Return to Matchy Matchy

Two of my favourite decor books of the past season were Amy Lau’s Expressive Modern and Katie Ridder’s Rooms: both designers conjure with confidence creating spaces that whisper serenity and scream luxury. One thing that surprised me about both books, however, was the tendency of the decorators to fall back on matchy matchy solutions that I mistakenly imagined were passé (photo above by Roger Davis, below by Kim Sargent).

Lau is especially fond of this path often turning a jumping-off point into a cliff dive. She loves commissioning custom art and glasswork, rugs and cushions, typically in undulating and/or spotty patterns (photo below by Kris Tamburello).

Her rooms work, make no mistake. But I find the approach ever so slightly off-putting. It’s as if her fall-back solution is to throw money at the problem and have an artisan create a custom piece that absolutely and irrevocably nails the concept. It’s a bit overt for my taste.

Ritter is less slavish but she throws some curves in Rooms that really took me aback. In the den below (photo by Lucas Allen), the colour of the vintage leather chairs has been picked up for the walls and cabinetry, something I would never, ever do because it’s just so matchy and yet in this case I think it works very well.

In the bifurcated living room below (photo by Scott Frances) Ridder repeats the chair pattern on the banquette cushions and opts for similar ribbed shades on the pendants and table lamp. Matchy matchy or just good decorating?

Ridder goes whole hog in the princess-ready bedroom below (photo by Lucas Allen) even piping the side chair in the same fabric as the canopy and pillows. For many, the room is the definition of divine; for me it’s a bit suffocating.

The Ridder sunroom below (photo by Eric Piasecki) is less overtly matchy but with so much harmony in terms of pattern and colour the space feels overly “done” to me. I recognize this is exactly what a lot of clients are looking for and that’s why Ridder is famous and I’m just a wannabe, blogging in the dark.

In Rooms and Expressive Modern, both designers showcase spaces that are unequivocal home runs, like the living room below by Lau (photo by Kim Sargent). I think the designer is at her best when the palette is less tightly restricted, when furniture style and tonal harmony unite the scheme rather than obviously repeated patterns.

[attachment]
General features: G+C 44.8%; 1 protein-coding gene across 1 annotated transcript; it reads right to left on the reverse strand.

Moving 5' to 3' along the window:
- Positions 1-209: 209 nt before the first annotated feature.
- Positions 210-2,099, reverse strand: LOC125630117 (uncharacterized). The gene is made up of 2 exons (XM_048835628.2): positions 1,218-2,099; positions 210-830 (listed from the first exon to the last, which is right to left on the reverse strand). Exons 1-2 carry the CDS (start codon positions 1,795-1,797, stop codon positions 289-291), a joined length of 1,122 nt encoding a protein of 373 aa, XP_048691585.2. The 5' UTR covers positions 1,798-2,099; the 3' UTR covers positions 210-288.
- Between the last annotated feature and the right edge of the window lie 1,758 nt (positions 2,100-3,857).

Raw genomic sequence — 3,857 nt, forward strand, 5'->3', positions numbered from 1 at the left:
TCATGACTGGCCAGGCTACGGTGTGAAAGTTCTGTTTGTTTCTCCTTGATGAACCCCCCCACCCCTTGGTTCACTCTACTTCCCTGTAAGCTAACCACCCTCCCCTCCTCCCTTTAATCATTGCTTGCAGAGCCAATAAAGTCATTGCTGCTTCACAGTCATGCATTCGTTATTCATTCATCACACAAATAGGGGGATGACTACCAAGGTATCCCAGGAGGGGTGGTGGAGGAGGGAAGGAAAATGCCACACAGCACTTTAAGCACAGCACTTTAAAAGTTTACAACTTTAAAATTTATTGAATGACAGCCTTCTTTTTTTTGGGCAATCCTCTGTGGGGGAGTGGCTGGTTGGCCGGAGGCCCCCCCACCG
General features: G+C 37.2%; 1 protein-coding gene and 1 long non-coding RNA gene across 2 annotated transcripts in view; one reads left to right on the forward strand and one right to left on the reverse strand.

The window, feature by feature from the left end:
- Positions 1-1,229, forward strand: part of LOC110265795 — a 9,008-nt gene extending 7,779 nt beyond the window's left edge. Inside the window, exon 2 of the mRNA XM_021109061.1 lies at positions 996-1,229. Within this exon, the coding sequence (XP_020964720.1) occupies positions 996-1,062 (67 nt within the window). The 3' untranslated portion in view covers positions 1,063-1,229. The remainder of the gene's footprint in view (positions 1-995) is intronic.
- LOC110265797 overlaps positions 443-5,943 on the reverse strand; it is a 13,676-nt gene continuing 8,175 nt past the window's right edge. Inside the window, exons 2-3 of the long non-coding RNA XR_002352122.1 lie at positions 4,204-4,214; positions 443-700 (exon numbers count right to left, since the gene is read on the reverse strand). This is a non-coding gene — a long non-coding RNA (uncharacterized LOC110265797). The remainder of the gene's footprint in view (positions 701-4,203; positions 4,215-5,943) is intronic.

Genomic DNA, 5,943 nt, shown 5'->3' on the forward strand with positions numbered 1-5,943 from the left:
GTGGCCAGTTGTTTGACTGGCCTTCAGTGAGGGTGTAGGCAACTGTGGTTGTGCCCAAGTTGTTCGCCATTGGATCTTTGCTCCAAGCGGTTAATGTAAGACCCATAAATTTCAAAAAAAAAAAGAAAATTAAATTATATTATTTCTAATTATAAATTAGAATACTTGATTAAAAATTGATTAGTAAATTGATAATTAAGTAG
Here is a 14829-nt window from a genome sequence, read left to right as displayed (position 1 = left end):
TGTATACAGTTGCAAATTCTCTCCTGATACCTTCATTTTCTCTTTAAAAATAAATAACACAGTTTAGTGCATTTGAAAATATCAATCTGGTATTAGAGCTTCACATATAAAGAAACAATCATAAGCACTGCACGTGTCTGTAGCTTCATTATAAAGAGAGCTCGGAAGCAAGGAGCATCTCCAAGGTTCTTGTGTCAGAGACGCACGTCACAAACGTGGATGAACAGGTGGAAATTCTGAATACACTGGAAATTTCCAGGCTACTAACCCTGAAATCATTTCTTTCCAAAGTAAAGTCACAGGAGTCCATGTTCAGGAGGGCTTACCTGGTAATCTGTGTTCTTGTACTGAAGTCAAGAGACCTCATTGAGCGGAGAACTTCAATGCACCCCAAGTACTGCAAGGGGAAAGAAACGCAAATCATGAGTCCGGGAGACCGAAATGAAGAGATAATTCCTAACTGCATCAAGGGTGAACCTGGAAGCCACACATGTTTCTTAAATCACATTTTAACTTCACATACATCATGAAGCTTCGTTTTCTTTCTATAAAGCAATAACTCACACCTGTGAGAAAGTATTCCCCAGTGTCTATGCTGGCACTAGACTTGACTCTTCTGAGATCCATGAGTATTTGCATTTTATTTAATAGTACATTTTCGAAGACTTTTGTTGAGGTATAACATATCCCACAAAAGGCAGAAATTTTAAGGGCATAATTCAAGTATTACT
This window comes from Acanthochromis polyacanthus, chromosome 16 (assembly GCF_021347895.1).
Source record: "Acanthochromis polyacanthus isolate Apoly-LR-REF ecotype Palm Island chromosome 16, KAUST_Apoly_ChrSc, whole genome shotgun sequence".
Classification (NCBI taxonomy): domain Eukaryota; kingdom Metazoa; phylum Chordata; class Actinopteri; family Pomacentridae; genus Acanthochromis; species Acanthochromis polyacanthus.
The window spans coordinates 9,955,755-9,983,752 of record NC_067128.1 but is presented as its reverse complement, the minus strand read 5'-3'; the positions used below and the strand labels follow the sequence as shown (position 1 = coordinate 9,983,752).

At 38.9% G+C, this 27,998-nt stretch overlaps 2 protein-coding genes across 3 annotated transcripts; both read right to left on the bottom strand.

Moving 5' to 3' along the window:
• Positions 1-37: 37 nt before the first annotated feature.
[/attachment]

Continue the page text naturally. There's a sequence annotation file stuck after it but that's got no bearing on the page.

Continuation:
Same goes for Ridder who consistently finds the balance between homey and glamourous when she’s not matching things up.



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Thursday, April 5, 2012 by Chris
This post was written by - who has written 865 posts on styleNorth.

9 Comments For This Post

  1. Karen J Says:

    Matchy matchy – passé? Never;)

  2. David Says:

    It’s funny you’d post on this subject. I just put up a post with a pair of tables I ordered for the tv room, and mentioned that while I don’t like matchy I did want a little continuity.

    Speaking of books, Stephen Gambrel’s first one, Time and Place, is fantastic.

  3. Chris Says:

    Hi David,
    Yes, Mr. Gambrel’s book is high on my list — along with The World of Muriel Brandolini — although my aversion to paying full retail has so far held me back. Speaking of Brandolini, check out this YouTube teaser narrated by the decorator who says, “things do not need to match and I love to freely mix style and period.” I concur.
    Here’s a clip of Amy Lau from IDS 12.

  4. Denise Says:

    What’s the difference between “matchy-matchy” and “matching”?

  5. Chris Says:

    No difference Denise, it’s all matched up.

  6. heather Says:

    Fabulous blog with great info. I search everywhere for great idea’s for my clients… and your blog is becoming a great source I share with my clients. 8)

  7. margo Says:

    Matchy-matchy not for me, I like to mix it up finding pieces that complement each other without being obvious, the thrill of the hunt for that special item that ties the room together heaven.



  8. Claire Says:

    Such a good question–how much matchy is too much? I think it might depend on how much “empty space” there is in a room, to offset the matching. Or maybe how bold the contrasts are. That room painted to match the leather chairs results in fewer visual “seams,” whereas repeating a small pattern everywhere makes the eye go bonkers. My two cents!

  9. shescomeundone Says:

    It may well be an unconscious right/left brain thing for some of us. The human brain wants to find order and is drawn to symmetry. Deliberate matching and echoing of pattern or lines takes a discerning eye IMHO. I have gone there in the past, mainly the gawdaweful 80’s but found it was more by accident than conscious choice. As for the matching pillows, well, again it’s an 80’s throwback to when wallpaper with coordinated borders and fabrics were sickeningly au courant. Another hazard is that leftover yard or two of fabric and before you know it, it’s been transformed into a throw cushion goblin. Better to make a gift of it to a friend than keep.

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